Home » Trafficking trio jailed for a total of 22 years

Trafficking trio jailed for a total of 22 years

Three men who trafficked teenagers into the United Kingdom using an inflatable boat have been jailed.

The following were charged with conspiracy to facilitate unlawful entry into the UK. They were sentenced at Snaresbrook Crown Court on Friday, 6 December:

Christian King, 38 of Ruskin Drive, Worcester Park denied the offence but was convicted following trial on Friday, 22 March. He was jailed for nine years.

Henry Dunn, 38  of Barnfield Park, Sevenoaks, Kent was also charged with participating in the criminal activities of an Organised Crime Network (OCN). He denied both offences and stood trial in March, where he was convicted for being part of an OCN but the jury could not reach a decision on the charge of conspiracy to facilitate unlawful entry into the UK.

He was later convicted of the offence following a re-trial which concluded on, 24 September. He was jailed for nine years.

James Davis, 31 of Tennyson Avenue, New Malden was also charged with participating in the activities of an OCN. He pleaded guilty to both offences at an earlier hearing. He was jailed for four years and six months.

All three defendants were arrested as the result of an intelligence-led investigation carried out by the Met’s Specialist Crime Command.

Officers used a range of overt and covert tactics to trace the activities of the group and eventually arrest them in the process of trafficking four Vietnamese males – aged 14, 15, 16 and 23 – into the UK.

Between 4 and 6 November 2017 Davis and King were seen travelling between Dymchurch and Hastings with an inflatable boat attached to one of their vehicles. They travelled along the coastal roads and observed areas of beach attempting to identify a suitable point to enter the boat into water.

Telephone records showed that throughout this period King remained in regular telephone contact with Dunn.

On 7 November 2017 Davis and King travelled to Dymchurch where the boat was entered into the English Channel with Davis on board.

Davis made his way to a beach on the outskirts of Boulogne – a journey of approximately 45 miles. In Boulogne he met with another male, who placed four young Vietnamese males into the boat, which then returned to the UK.

After returning to the UK, Davis escorted the four males to a vehicle parked in a harbour in Folkestone, Kent. The passengers entered the vehicle and were driven away.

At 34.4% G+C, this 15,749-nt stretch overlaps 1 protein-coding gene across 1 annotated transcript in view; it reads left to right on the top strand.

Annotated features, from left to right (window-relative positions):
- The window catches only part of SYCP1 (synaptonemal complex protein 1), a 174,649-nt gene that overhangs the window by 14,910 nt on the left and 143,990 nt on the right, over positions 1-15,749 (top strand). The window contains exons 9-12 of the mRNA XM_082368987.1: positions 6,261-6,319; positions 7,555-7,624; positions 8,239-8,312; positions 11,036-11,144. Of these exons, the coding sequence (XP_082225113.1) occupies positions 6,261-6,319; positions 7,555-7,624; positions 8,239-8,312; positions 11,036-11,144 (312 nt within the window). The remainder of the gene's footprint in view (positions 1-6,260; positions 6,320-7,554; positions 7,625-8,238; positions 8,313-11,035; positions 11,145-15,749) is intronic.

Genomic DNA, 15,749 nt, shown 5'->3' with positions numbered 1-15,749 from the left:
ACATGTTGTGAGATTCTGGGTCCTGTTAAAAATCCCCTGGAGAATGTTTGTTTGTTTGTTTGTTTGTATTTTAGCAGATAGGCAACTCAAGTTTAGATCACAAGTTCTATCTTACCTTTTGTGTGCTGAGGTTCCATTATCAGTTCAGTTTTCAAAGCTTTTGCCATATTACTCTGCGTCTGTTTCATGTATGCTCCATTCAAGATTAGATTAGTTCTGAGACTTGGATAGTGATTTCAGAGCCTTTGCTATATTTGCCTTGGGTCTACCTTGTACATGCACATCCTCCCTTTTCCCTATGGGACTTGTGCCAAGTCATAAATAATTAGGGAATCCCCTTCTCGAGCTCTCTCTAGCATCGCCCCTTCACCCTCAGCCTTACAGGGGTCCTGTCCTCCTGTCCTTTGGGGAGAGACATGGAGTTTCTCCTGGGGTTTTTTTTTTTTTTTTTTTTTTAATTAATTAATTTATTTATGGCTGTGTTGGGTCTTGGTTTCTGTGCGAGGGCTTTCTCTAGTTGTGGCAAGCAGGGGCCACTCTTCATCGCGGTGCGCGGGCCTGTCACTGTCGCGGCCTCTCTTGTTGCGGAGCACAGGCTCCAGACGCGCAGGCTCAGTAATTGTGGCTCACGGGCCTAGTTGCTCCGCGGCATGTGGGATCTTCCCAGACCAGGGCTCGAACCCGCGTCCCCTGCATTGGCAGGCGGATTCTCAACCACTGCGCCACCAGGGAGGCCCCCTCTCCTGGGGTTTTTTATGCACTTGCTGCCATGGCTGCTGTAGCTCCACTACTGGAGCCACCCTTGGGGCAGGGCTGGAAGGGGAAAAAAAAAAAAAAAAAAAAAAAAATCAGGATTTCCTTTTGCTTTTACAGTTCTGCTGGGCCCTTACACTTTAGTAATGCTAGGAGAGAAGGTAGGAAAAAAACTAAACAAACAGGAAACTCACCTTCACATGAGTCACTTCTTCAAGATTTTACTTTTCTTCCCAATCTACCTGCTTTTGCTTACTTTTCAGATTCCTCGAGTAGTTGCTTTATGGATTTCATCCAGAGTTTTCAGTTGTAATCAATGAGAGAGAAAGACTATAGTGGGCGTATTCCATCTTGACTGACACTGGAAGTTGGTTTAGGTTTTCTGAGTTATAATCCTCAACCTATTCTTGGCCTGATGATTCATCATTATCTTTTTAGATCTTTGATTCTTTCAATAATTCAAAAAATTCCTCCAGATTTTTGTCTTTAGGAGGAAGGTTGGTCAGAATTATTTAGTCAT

Davis was arrested at the scene and King was arrested nearby shortly after. The vehicle containing the four Vietnamese males was stopped on the M20 just outside Folkestone.

The three teenage victims were placed into the care of social services. The 23-year-old told officers he was trafficked against his will to France, where he was forced into servitude for several months before being taken to the French coast and put into the boat.

Dunn handed himself in to police in Barking on 24 May 2018 where he was arrested for his part in the conspiracy.

Officers from the Met’s Marine Police Unit assessed the inflatable boat used by the group. They found it was in an overall poor condition and had no warning lights or emergency radio on board, meaning it would have been invisible to passing freight vessels.

The boat had also been modified causing the battery to be situated directly next to the fuel tank, which could have led to an explosion on the vessel. There were flares within the boat but they were out of date, and there were no life jackets on board.

Detective Superintendent Neil Ballard from the Met’s Specialist Crime Command said:

“The Met worked closely with HM Coastguard, the search and rescue arm of the Maritime & Coastguard Agency, French Law Enforcement Agencies and Border Force to bring this dangerous incident to a safe conclusion.

“The victims of this crime were young, vulnerable males who were trafficked through Europe to the beaches of France where they were put onto an inflatable boat. The boat travelled to the coast of the United Kingdom in the cover of winter night, putting the vulnerable victims in an extremely frightening and dangerous situation. Her Honour Judge Lees told the court the lives of these young people were ruthlessly placed at jeopardy through the financial motivation of these three men.

“It is down to the efforts of our officers, and close partnership working, that we were able to trace these individuals and stop them before they could bring any more harm.

“The Met will continue to work with partners to combat human trafficking and modern slavery in order to safeguard those who are most vulnerable. We will continue to target organised crime groups who seek to profit from these audacious acts and bring them to justice.”